Digging into the aftershock, we consider the rally in the global price of gas as it hit a new milestone as high as $6 per MMBtu as the critical factor behind the local upsurge in cooking gas price. Recall that the natural gas price was $1.64 per MMBtu during the peak period of Covid-19. As countries started easing measures to curb the virus, preference and demand for natural gas increased. Supply was inadequate to meet demand because some productions were shut because of the pandemic. Hurricane Ida also did its part, contributing to the shutdown in the US. Demand in Europe and Asia further skyrocketed due to a long winter as the heating was needed for homes. This led the natural gas price to rise from $1.64 to $5.4 per MMBtu – representing a 230.85% increase as of October 2021. Though the price moderated to $4.87 as of January 31, 2022, this is still an increase when we compare it to the $1.64 per MMBtu as of March 2021. This global rise in oil price mounted pressure on the local gas price, contributing to the soar. This is reasonable as Nigeria imports a significant portion of its natural gas, given that local production is inadequate.

Nigeria’s large infrastructure gap has made it difficult to improve the production and distribution of LPG locally. Therefore, the country resorted to importing LPG of about 65%, while 35% of consumers’ demand is locally supplied. Even though the LPG is precluded from Value Added Tax (VAT) according to section 38 of the Value Added Tax Act, the imported LPG is not free from the 7.5% VAT charges. This increases the landing cost of LPG, which is finally passed on to the consumer. Adding to the pass-through on consumers is the effect of the devaluation of Naira and the difficulty of importers to source foreign exchange needs at the official exchange rate. As a result, many LPG importers now source Dollars from the black market at an expensive rate contributing to the price hike.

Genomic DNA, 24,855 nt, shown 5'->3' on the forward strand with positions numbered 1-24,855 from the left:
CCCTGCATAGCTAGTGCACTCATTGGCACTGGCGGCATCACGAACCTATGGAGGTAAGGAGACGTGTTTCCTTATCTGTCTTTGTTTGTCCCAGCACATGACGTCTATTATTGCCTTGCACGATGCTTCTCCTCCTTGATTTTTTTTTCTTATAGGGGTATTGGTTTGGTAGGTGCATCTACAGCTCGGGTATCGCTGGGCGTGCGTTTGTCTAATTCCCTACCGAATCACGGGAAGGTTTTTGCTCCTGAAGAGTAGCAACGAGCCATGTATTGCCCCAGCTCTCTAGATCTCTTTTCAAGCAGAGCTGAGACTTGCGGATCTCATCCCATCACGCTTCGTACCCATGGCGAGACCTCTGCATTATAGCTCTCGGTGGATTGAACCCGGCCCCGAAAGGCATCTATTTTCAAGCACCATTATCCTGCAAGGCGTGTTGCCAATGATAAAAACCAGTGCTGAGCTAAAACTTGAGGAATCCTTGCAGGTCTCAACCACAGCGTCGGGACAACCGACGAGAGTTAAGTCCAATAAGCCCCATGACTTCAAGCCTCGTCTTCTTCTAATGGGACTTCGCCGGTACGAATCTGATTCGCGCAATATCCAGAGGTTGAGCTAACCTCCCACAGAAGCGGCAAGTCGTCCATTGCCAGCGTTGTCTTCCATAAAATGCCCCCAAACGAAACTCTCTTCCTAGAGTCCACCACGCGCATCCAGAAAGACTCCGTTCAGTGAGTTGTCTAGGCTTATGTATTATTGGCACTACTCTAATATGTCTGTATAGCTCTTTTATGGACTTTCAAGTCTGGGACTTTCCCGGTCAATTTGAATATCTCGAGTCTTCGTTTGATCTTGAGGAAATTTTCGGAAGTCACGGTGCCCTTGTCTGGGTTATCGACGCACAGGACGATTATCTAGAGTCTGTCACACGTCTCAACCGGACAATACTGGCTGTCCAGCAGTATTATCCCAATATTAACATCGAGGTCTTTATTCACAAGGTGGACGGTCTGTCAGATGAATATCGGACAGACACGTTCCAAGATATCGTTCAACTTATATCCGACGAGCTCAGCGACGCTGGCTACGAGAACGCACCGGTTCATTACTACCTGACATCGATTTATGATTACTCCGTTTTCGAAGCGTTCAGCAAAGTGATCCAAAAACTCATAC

We expect the recent NLNG’s approval to supply 100% of its LPG production to Nigerians to have a positive impact on reducing local gas prices. This will increase supply and, to some extent, offset the market shortage. Similarly, provided the Nigerian Gas Flare Commercialisation Programme is well compensated to address the issue of gas flaring in the country, LPG supply to the market will improve and be made more available to the consumers. Furthermore, we advise the government to consider removing the 7.5% VAT charges on LPG. This will have a positive impact on reducing the price of cooking gas to some extent. As these occur, the global rise in gas prices will have minimal effect on cooking gas prices in Nigeria. Overall, using the Auto Regressive Distributive Lag with excel, we expect the average cost of refilling the 5kg of cooking gas to settle at N5000 by July 2022. We also expect the average cost of filling 12.5kg cooking gas to price above N8000 as of the same date, provided the current momentum persists. In a best-case scenario, considering the effect of the potential increase in supply, stability in the value of Naira, and the availability of US Dollars to importers, the price of refilling 5kg of cooking gas is likely to stay at N4,812 on average throughout the year while that of 12.5kg touch N6,746.